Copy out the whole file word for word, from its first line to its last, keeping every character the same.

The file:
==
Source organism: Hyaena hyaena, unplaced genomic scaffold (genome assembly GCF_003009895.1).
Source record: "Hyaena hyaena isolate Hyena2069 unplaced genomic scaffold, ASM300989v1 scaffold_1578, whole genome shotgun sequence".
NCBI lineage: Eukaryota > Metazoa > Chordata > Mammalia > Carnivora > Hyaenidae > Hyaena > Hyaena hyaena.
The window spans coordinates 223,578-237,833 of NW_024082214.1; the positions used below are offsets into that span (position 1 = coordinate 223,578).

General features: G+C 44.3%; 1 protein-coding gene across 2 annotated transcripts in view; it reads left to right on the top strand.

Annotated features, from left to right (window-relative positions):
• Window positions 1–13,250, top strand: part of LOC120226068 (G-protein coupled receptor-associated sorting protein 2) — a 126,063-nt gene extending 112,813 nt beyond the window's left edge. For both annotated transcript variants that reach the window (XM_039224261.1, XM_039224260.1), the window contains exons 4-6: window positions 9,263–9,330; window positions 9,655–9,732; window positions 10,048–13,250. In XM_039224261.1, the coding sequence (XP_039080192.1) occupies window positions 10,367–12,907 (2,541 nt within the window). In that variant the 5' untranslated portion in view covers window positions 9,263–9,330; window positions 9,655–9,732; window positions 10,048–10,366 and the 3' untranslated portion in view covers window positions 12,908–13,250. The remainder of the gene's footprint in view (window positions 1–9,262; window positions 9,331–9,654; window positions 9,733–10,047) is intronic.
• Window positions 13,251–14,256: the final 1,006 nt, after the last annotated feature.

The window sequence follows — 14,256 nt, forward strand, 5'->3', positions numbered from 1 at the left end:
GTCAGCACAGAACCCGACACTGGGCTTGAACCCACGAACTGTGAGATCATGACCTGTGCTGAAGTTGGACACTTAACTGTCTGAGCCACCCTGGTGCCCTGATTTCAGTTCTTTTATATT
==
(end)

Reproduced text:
Source organism: Hyaena hyaena, unplaced genomic scaffold (genome assembly GCF_003009895.1).
Source record: "Hyaena hyaena isolate Hyena2069 unplaced genomic scaffold, ASM300989v1 scaffold_1578, whole genome shotgun sequence".
NCBI lineage: Eukaryota > Metazoa > Chordata > Mammalia > Carnivora > Hyaenidae > Hyaena > Hyaena hyaena.
The window spans coordinates 223,578-237,833 of NW_024082214.1; the positions used below are offsets into that span (position 1 = coordinate 223,578).

General features: G+C 44.3%; 1 protein-coding gene across 2 annotated transcripts in view; it reads left to right on the top strand.

Annotated features, from left to right (window-relative positions):
• Window positions 1–13,250, top strand: part of LOC120226068 (G-protein coupled receptor-associated sorting protein 2) — a 126,063-nt gene extending 112,813 nt beyond the window's left edge. For both annotated transcript variants that reach the window (XM_039224261.1, XM_039224260.1), the window contains exons 4-6: window positions 9,263–9,330; window positions 9,655–9,732; window positions 10,048–13,250. In XM_039224261.1, the coding sequence (XP_039080192.1) occupies window positions 10,367–12,907 (2,541 nt within the window). In that variant the 5' untranslated portion in view covers window positions 9,263–9,330; window positions 9,655–9,732; window positions 10,048–10,366 and the 3' untranslated portion in view covers window positions 12,908–13,250. The remainder of the gene's footprint in view (window positions 1–9,262; window positions 9,331–9,654; window positions 9,733–10,047) is intronic.
• Window positions 13,251–14,256: the final 1,006 nt, after the last annotated feature.

The window sequence follows — 14,256 nt, forward strand, 5'->3', positions numbered from 1 at the left end:
GTCAGCACAGAACCCGACACTGGGCTTGAACCCACGAACTGTGAGATCATGACCTGTGCTGAAGTTGGACACTTAACTGTCTGAGCCACCCTGGTGCCCTGATTTCAGTTCTTTTATATT